Looks like capitalism and health care don't mix well. Capitalism realy is the kiss of death.

[ 04 July 2007: Message edited by: Fidel ]


From: Viva La Revolución | Registered: Apr 2004  |  IP: Logged
Steppenwolf Allende
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posted 04 July 2007 09:59 PM      Profile for Steppenwolf Allende     Send New Private Message      Edit/Delete Post  Reply With Quote 
Nanuq wrote:

quote:
In the same WHO report that Moore quotes in placing the US at Number 37, Cuba is placed at Number 39, Canada at 30, and the UK is at 18 (France is Number 1). Moore never mentions that.

Hold on a second. I haven't seen the film yet, so I can't comment on Moore's take.

But I'm questioning what WHO report is being quoted, since the one I recently read says shows Cuba has better service, lower infant mortality, far more accessible medicines and many treatments than in the US.

World Health Organization's Health Systems Assessment in 2000

Cubans have to worry a bit less about this:

gouging the US patient.

I’m no apologist for the Cuban government or its overall economy. But credit must be given where it’s due.

quote:
Moore was also kind of misleading over wait times which tend to be better in the US than in Canada.

Again, I don't know what Moore says about this in the film. I have heard criticisms that he paints too much of a nice picture of the current state of Canada's health system.

Having said that, however, it is not accurate to say that wait times are better in the US than Canada.

First, that depends on what health insurance plan you are on. The general rule is, the more you pay, the less you wait—although even there the caveat is, especially with those odious HMO plans they have, you don’t get to pick the doctor and have no say in the treatment you get (if the HMO bosses decide you should even get treated).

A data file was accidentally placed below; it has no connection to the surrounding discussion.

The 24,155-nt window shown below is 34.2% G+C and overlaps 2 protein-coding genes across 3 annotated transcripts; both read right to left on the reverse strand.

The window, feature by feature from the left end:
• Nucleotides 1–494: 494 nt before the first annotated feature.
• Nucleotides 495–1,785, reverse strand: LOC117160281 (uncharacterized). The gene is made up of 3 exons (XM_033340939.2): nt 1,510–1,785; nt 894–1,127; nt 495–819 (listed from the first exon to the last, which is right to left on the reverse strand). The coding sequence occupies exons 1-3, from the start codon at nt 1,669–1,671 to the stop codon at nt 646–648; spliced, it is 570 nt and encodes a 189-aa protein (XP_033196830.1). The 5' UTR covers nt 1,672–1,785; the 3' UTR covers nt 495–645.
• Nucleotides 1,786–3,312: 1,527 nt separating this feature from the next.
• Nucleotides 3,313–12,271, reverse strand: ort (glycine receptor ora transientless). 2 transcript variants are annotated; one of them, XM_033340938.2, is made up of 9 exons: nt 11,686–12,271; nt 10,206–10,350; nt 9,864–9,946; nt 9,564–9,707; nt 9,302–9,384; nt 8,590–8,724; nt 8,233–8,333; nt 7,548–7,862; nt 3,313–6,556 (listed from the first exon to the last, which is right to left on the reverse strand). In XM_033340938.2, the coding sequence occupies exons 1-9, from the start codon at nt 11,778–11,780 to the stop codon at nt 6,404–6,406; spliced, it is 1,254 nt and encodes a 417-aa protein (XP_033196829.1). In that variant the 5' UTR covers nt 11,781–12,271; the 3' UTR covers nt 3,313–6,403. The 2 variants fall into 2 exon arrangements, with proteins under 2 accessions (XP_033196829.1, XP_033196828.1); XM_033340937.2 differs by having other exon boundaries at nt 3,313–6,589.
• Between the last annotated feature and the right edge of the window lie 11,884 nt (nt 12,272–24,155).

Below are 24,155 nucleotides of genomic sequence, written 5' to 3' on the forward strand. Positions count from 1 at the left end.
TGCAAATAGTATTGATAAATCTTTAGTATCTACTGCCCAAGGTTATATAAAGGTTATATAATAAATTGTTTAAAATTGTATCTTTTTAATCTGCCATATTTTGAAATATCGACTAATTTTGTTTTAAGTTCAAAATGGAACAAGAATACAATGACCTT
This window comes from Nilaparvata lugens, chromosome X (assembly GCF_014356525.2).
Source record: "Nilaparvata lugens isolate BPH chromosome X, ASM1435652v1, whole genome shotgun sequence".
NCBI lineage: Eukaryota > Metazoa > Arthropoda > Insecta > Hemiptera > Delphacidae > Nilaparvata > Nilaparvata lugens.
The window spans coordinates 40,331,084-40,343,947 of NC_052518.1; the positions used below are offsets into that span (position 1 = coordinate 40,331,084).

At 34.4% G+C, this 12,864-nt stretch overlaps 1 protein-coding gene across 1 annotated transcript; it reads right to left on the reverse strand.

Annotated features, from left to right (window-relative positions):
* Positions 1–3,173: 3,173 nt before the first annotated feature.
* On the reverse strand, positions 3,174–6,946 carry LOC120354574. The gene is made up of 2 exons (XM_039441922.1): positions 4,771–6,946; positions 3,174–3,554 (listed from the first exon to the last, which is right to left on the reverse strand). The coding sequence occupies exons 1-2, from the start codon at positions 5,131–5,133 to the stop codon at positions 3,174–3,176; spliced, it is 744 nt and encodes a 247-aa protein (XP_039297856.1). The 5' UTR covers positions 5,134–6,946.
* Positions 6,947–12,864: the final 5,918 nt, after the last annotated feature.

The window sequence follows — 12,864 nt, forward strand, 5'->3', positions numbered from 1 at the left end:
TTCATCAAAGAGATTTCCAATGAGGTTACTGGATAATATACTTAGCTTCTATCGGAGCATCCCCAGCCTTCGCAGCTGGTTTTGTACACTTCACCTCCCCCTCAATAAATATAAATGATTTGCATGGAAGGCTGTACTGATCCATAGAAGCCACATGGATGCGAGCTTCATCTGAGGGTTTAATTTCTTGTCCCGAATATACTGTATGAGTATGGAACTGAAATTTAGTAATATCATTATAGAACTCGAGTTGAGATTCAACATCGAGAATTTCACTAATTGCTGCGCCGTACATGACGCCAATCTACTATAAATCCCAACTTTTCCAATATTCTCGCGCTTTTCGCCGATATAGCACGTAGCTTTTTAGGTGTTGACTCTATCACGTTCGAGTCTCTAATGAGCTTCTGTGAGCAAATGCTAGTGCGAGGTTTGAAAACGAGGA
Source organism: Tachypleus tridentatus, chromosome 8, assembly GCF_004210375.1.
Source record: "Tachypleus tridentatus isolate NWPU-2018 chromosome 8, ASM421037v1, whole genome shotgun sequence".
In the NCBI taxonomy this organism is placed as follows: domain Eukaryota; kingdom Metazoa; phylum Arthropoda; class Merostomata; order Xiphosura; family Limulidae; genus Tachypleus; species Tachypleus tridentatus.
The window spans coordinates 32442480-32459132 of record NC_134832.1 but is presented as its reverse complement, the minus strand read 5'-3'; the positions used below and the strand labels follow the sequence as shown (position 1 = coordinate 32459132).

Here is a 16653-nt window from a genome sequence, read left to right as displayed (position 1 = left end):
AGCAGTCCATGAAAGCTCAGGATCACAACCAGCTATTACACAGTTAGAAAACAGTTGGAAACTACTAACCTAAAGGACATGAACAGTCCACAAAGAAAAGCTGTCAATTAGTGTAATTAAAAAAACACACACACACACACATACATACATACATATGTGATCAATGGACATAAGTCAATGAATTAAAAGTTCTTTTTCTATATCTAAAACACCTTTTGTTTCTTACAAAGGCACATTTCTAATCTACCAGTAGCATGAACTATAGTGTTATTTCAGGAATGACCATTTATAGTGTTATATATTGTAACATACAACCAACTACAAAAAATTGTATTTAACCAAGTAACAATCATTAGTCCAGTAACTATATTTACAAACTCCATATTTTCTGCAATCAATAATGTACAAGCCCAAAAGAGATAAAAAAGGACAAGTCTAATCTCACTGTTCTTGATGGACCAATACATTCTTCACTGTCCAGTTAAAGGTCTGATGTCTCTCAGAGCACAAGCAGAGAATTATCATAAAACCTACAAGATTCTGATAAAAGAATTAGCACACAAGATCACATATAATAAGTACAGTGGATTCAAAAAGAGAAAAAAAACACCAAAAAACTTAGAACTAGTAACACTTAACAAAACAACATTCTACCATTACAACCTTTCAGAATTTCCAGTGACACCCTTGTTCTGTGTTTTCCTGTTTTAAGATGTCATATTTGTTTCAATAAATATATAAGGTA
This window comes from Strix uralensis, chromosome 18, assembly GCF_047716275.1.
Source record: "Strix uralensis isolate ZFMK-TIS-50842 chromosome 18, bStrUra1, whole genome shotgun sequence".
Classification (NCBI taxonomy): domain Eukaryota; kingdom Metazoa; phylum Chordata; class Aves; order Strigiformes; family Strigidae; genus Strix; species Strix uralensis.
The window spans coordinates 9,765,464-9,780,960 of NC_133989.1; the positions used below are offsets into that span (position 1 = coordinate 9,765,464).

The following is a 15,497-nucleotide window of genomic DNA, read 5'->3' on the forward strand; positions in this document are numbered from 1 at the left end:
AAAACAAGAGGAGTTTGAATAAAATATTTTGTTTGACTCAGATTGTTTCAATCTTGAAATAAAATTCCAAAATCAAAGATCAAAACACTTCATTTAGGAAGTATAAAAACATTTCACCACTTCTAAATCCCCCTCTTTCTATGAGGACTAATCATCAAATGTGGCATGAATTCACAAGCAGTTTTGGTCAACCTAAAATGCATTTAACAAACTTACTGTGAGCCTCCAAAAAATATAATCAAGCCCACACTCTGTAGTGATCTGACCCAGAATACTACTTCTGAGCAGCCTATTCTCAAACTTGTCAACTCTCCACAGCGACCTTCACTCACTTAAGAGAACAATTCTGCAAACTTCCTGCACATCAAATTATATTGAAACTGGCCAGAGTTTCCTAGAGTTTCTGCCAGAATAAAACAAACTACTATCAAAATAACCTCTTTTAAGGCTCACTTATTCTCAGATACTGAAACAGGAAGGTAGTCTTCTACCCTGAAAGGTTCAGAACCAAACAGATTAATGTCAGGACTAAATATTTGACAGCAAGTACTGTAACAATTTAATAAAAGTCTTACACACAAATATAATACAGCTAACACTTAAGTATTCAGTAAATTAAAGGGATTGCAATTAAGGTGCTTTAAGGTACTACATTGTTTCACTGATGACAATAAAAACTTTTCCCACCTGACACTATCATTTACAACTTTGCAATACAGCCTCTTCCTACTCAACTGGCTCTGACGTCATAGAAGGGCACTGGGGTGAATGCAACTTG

Overall, according even to the corporate apologist mag Business Week, wait lists in the US are overall longer than here or in most other industrialized economies.

US wait lists longer than in most industrialized countries

Second, and more prophetically, for the almost 50 million people who have no health insurance, and additional 50+ million with inadequate health insurance, the wait list is pretty much close to infinite.

I don’t know what Moore says about these matters. But the fact that Cuba, an almost Third-World like country with a relatively tiny economy, provide the same or better health care than the biggest meanest “superpower” (that’s a laugh) on Earth is truly a telling fact about the US economic model.

The question is why. Here’s some possible reasons in the US:

Corporate Insurance Lobby Influence over Congress

The Pharmaceutical Industry

Report: US citizens pay more for health care and get less (than just about everybody else)

NAFTA's Bitter Pill

Even Costa Rica and Sri Lanka get a better deal than US

Bush Looks to weaken Union Health Plans to pay-off Insurance Lobby (even what workers get from the private sector is too good now).


From: goes far, flies near, to the stars away from here | Registered: Aug 2006  |  IP: Logged
Fidel
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posted 05 July 2007 12:18 AM      Profile for Fidel     Send New Private Message      Edit/Delete Post  Reply With Quote 
quote:
Originally posted by Steppenwolf Allende:
I don’t know what Moore says about these matters. But the fact that Cuba, an almost Third-World like country with a relatively tiny economy, provide the same or better health care than the biggest meanest “superpower” (that’s a laugh) on Earth is truly a telling fact about the US economic model.

I think what's remarkable about Cuba is that they have produced first world results with regard to literacy, health care, and medical research that Canadian and American scientists and academics have described as world class.